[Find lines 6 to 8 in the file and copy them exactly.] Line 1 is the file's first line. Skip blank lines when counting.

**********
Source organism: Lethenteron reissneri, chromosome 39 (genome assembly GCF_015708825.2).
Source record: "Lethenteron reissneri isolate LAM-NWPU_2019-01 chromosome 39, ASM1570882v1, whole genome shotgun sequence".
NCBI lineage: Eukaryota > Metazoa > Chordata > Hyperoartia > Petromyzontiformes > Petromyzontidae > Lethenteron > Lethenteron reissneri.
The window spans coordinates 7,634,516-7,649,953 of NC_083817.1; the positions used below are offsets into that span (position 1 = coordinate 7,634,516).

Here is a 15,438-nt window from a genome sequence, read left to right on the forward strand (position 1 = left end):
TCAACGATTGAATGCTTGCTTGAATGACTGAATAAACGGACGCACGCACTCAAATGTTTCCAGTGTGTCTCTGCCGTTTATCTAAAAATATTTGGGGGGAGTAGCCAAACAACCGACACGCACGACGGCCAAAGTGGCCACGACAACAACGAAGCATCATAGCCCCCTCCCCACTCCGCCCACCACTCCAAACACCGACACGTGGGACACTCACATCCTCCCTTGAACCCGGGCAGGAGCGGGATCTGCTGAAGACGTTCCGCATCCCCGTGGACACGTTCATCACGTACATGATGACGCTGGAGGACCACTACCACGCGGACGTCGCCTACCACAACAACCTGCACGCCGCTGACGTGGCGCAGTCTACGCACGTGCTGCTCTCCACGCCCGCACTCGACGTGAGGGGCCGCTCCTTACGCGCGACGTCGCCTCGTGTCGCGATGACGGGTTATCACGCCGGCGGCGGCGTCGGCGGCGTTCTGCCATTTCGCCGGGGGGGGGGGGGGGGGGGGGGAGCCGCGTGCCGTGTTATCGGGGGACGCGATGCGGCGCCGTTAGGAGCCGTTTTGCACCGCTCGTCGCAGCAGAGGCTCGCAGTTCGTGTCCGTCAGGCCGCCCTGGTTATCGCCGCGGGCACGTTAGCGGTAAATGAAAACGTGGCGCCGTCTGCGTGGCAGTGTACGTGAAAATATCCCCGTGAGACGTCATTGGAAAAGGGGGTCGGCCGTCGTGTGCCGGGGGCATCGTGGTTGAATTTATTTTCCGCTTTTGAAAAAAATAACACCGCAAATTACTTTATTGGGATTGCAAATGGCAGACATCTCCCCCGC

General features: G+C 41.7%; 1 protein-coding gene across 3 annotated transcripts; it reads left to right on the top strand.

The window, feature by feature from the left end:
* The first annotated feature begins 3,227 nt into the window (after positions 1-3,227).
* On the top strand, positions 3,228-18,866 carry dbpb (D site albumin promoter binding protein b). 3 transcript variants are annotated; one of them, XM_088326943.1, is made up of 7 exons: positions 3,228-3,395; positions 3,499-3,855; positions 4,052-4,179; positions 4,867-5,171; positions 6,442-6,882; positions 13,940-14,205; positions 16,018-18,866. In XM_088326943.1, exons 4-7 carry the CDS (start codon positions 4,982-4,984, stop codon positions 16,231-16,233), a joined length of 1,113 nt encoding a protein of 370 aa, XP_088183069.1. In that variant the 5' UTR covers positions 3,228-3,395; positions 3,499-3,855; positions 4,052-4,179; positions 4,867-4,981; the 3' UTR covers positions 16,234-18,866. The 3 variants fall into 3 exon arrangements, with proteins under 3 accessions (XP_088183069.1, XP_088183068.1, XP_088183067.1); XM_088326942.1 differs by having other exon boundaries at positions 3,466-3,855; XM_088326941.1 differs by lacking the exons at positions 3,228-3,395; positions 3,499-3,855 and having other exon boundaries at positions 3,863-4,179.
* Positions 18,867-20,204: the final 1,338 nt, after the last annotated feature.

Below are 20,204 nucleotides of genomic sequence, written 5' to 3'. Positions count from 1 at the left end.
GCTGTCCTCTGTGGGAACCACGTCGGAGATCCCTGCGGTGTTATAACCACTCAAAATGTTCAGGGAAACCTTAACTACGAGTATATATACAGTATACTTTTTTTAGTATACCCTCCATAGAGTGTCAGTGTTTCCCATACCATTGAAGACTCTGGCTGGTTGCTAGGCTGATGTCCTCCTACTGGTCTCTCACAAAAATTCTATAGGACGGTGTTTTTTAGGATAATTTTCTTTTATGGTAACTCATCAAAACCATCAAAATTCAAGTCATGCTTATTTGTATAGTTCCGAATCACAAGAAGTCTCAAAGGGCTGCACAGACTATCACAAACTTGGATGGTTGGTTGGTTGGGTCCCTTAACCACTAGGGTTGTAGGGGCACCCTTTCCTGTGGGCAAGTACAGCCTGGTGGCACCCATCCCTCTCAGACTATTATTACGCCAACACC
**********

TCAACGATTGAATGCTTGCTTGAATGACTGAATAAACGGACGCACGCACTCAAATGTTTCCAGTGTGTCTCTGCCGTTTATCTAAAAATATTTGGGGGGAGTAGCCAAACAACCGACACGCACGACGGCCAAAGTGGCCACGACAACAACGAAGCATCATAGCCCCCTCCCCACTCCGCCCACCACTCCAAACACCGACACGTGGGACACTCACATCCTCCCTTGAACCCGGGCAGGAGCGGGATCTGCTGAAGACGTTCCGCATCCCCGTGGACACGTTCATCACGTACATGATGACGCTGGAGGACCACTACCACGCGGACGTCGCCTACCACAACAACCTGCACGCCGCTGACGTGGCGCAGTCTACGCACGTGCTGCTCTCCACGCCCGCACTCGACGTGAGGGGCCGCTCCTTACGCGCGACGTCGCCTCGTGTCGCGATGACGGGTTATCACGCCGGCGGCGGCGTCGGCGGCGTTCTGCCATTTCGCCGGGGGGGGGGGGGGGGGGGGGGAGCCGCGTGCCGTGTTATCGGGGGACGCGATGCGGCGCCGTTAGGAGCCGTTTTGCACCGCTCGTCGCAGCAGAGGCTCGCAGTTCGTGTCCGTCAGGCCGCCCTGGTTATCGCCGCGGGCACGTTAGCGGTAAATGAAAACGTGGCGCCGTCTGCGTGGCAGTGTACGTGAAAATATCCCCGTGAGACGTCATTGGAAAAGGGGGTCGGCCGTCGTGTGCCGGGGGCATCGTGGTTGAATTTATTTTCCGCTTTTGAAAAAAATAACACCGCAAATTACTTTATTGGGATTGCAAATGGCAGACATCTCCCCCGC

General features: G+C 41.7%; 1 protein-coding gene across 3 annotated transcripts; it reads left to right on the top strand.

The window, feature by feature from the left end: